Ranked! The 50 worst players in Premier League history

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45. Sebastien Squillaci

‘Bad central defenders bought by Arsene Wenger’ might well deserve its own subcategory on this list. Squillaci was another transfer lunge and was recruited in 2010 on the basis of a reasonable reputation forged at Sevilla.

Arsenal must have suspended their belief to convince themselves to make that £4m deal, though, because even the theory of Squillaci wasn’t particularly sound. The Frenchman didn’t possess any great pace, was neither aerially impressive nor equipped with the kind of finesse which would have made him a natural Wenger centre-back.

Inevitably, the experiment lasted just one season before he was condemned to the fringes at the Emirates, then eventually sold to Bastia.

44. Ahmed Musa

Ouch. In the glow of their Premier League-winning season, Leicester broke their transfer record to bring Musa to England for £16.6m from CSKA Moscow. How they landed on the Nigerian forward is harder to explain, though, given that he has always been an unremarkable and patchy player who, most importantly, didn’t have a natural place in their side.

Maybe he was part of a long-term plan that Claudio Ranieri was never given time to implement? Possibly, but at no point during his rotten 18 months at the King Power (33 games, five goals) did his transfer ever look likely to be remotely successful. Quietly, he was loaned back to CSKA in the January 2018 transfer window.

43. Agustin Delgado

An asterisk to this one: the limp, ineffective forward who English vaguely remember was not really Agustin Delgado. This was a damaged player who suffered terribly with injury and, frankly, it’s a wonder he passed a medical when signing in 2001. His fitness issues also led to a fractious relationship with Gordon Strachan (“I've got a yoghurt to finish by today; the expiry date is today. That can be my priority rather than Agustin Delgado,” the then Saints boss once announced).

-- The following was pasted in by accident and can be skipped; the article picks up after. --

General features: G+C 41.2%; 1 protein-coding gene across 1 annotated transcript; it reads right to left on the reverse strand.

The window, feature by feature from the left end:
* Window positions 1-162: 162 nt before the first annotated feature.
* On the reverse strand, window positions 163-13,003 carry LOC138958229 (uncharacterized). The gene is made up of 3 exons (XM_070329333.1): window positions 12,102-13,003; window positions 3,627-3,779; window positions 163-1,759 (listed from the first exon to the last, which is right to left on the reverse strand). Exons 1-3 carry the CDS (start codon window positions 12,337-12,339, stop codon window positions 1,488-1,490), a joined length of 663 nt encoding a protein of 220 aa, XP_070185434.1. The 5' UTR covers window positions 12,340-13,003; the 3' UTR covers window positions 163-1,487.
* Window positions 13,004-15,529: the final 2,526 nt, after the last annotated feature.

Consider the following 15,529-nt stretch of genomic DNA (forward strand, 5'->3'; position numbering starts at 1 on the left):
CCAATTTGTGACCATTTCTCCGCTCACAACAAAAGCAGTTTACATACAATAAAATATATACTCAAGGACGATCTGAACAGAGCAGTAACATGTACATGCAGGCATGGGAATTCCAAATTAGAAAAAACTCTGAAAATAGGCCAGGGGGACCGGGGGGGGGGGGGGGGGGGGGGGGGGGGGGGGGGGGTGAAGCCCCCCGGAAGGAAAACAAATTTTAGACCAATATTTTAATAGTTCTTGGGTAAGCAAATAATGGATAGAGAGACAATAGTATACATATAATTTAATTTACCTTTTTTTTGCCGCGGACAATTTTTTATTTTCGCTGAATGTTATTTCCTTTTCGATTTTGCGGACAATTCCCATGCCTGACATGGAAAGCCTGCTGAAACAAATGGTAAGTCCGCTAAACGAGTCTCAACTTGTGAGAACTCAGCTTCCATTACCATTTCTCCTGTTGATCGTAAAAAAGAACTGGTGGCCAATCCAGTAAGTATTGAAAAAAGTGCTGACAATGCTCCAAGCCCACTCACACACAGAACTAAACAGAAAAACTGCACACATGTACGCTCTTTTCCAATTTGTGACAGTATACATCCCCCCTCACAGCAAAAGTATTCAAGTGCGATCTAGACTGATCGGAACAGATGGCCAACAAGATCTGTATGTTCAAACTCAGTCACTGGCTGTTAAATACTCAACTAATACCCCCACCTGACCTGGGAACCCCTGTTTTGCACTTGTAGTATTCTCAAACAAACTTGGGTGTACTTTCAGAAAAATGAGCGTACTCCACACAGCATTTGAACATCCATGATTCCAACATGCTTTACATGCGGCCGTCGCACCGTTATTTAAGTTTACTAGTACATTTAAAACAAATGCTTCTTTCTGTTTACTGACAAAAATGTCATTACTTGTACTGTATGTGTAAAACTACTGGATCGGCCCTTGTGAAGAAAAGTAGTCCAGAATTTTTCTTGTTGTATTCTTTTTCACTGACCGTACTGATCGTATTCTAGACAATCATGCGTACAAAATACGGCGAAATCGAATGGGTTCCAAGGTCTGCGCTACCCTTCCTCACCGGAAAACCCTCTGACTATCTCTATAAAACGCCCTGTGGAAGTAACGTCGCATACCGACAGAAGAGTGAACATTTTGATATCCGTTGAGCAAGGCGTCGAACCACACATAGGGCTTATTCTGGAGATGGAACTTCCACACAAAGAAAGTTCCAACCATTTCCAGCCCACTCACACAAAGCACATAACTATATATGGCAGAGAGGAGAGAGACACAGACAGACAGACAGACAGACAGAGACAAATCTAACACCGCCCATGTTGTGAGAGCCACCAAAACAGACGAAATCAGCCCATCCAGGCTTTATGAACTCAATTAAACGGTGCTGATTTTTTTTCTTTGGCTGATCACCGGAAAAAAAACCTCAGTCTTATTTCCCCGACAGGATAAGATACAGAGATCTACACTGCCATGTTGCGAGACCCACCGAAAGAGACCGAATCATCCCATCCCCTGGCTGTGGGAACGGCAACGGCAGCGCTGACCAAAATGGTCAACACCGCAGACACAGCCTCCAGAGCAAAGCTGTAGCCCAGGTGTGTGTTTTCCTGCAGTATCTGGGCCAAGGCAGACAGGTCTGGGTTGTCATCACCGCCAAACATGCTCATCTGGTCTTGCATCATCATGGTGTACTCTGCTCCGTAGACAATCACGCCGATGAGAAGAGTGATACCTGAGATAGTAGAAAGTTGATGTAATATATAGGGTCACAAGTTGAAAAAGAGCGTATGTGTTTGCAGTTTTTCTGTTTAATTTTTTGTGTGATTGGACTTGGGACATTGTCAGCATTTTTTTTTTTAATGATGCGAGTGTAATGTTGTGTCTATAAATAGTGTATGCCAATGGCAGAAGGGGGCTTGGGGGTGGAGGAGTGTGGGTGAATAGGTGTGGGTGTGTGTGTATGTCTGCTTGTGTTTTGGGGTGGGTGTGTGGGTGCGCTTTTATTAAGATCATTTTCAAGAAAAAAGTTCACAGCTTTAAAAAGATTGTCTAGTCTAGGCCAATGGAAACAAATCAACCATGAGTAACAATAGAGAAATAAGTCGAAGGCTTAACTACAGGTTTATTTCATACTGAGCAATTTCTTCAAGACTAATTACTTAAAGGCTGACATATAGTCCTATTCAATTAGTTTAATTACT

Overall, the Ecuadorian managed just 11 league appearances in three years - and just one, bundled Premier League goal against Arsenal (which did at least give Southampton a 3-2 victory). Many years later, Southampton have now become famous for shrewd recruitment. This is likely one of the transfers which instructed that improvement.

42. Jean Makoun

Far better in Football Manager than he ever was in real life, Cameroon midfielder Makoun arrived at in 2011 Villa Park on the say so of Gerard Houllier (notice a theme here?) in 2011.

Strange as it is to say, the reaction to his meagre efforts was probably multiplied by his digital reputation. Villa were becoming a terrible mess at the time and, at £6m from Lyon, Makoun was presented as something of coup. After nine Premier League appearances (during which his only contribution of note was receiving a straight red card for a two-footed tackle on Blackpool's DJ Campbell), that was shown to be definitively not the case.

41. Christian Poulsen

Damned for his association with Roy Hodgson’s miserable tenure as Liverpool manager, as much as anything else. It’s worth remembering that many people welcomed this signing when it was made. Danish midfielder Poulsen had had a strange career, flaming out at Schalke before being caught in Monchi’s net at Sevilla, then performing well enough to earn a move to Juventus in 2008.

Yet his transfer to Anfield (for £4.5m in 2010) came after his 30th birthday and time had evidently caught up with him, diminishing his formerly combative style. The game was too quick for him and, once Hodgson had been sacked, Kenny Dalglish wasted little time in marginalising him from the first team.

Wrong time, wrong place.